Sodium ion batteries have been viewed as promising alternatives to lithium ion batteries for large-scale energy storage. But one of their problems has been a rapid degradation after a few charge/recharge cycles. One reason is that sodium ions (1.02 Å) are nearly twice as large as lithium ions (0.59 Å). The large size causes big changes in the host structure as the sodium ions come and go, causing a drop in capacity after repeated cycles.
Researchers in China and Taiwan say they have come up with a new anode material that may help yield sodium-ion batteries that don’t degrade quickly. According to their paper published in ACS Nano, they bond nanostructured antimony on sulfur-doped graphene sheets (Sb2S3/SGS). The resulting batteries are relatively stable, retaining 83% of their capacity for 900 cycles. (For comparison, Apple says the iPhone battery is designed to retain up to 80% of its original capacity at 500 full charge and discharge cycles, while a MacBook Pro is designed to deliver up to 1,000 charge/discharge cycles before dropping to 80% of its original capacity.)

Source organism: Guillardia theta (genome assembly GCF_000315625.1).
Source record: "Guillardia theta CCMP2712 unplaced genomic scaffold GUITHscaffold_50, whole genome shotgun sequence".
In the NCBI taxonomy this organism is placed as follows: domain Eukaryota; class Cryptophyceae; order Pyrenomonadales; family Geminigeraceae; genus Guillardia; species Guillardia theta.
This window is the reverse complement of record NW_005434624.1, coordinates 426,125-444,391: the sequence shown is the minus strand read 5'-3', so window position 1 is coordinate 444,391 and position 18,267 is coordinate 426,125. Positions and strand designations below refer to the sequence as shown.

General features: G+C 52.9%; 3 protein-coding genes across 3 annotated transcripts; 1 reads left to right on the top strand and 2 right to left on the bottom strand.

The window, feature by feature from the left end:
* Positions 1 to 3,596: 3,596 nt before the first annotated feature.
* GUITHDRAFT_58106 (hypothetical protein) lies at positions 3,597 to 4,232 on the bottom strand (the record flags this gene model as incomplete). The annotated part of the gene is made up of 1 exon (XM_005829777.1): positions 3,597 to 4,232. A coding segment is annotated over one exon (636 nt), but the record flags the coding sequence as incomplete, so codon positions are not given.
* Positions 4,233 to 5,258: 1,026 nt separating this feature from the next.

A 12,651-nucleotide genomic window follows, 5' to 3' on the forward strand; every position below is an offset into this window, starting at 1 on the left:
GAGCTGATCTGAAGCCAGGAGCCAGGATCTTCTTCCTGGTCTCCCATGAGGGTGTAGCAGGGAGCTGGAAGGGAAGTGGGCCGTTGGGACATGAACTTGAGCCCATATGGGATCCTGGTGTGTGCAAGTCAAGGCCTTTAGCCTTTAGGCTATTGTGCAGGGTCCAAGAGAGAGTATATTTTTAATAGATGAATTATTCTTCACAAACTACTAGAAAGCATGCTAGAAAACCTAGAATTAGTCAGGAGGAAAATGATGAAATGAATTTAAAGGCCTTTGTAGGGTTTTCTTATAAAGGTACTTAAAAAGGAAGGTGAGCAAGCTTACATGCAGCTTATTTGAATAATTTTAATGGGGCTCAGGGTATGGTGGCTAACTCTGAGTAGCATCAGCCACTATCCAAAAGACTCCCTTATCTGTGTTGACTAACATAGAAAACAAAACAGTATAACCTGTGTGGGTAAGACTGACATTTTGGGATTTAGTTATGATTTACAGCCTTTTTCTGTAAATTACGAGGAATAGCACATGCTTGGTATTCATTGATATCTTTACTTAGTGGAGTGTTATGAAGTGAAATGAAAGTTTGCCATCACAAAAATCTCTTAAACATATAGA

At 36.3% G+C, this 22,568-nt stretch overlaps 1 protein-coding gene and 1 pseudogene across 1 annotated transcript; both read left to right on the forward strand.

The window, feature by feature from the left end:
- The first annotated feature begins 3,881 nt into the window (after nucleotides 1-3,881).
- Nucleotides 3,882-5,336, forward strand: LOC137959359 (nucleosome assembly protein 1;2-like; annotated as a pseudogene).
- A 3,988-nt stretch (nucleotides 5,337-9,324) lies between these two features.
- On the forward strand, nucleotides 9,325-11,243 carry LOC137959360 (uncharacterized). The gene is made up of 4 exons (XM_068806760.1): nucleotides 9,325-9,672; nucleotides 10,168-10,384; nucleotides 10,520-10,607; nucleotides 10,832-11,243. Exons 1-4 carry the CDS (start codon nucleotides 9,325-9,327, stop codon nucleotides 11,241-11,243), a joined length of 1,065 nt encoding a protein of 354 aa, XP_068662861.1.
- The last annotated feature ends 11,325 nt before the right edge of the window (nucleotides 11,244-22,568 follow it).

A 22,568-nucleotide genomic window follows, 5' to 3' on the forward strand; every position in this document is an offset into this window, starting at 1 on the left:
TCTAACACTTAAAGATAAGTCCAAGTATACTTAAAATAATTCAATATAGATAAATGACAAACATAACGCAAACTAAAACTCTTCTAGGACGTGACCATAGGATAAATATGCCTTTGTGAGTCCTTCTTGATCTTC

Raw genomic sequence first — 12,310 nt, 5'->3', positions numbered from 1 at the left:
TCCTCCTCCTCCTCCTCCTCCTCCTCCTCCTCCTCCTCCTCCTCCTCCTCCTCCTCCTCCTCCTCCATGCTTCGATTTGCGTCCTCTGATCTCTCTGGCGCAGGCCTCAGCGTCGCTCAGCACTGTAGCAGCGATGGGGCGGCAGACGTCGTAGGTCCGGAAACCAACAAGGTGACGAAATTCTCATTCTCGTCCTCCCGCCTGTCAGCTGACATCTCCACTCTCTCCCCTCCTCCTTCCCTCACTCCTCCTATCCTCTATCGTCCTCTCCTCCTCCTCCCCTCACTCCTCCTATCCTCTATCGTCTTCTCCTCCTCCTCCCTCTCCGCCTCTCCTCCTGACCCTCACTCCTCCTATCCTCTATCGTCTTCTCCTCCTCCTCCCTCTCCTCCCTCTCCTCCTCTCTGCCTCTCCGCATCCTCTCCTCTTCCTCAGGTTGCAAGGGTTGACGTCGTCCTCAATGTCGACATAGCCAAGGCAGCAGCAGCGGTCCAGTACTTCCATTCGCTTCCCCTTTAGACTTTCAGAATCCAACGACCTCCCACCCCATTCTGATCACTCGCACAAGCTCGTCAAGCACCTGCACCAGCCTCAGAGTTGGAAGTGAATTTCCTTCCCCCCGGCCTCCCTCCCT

Researchers say the cycling performance of the Sb2S3/SGS composite exceeds that of any other antimony-based materials. They also say computational calculations show that sulfur-doped graphene (SGS) has a stronger affinity for Sb2S3 and the discharge products than pure graphene, resulting in a robust composite architecture for outstanding cycling stability.
Of course, there is still a long road ahead before commercialization of the technology becomes feasible. To commercialize the idea, researchers would need to scale up battery fabrication while maintaining its high performance.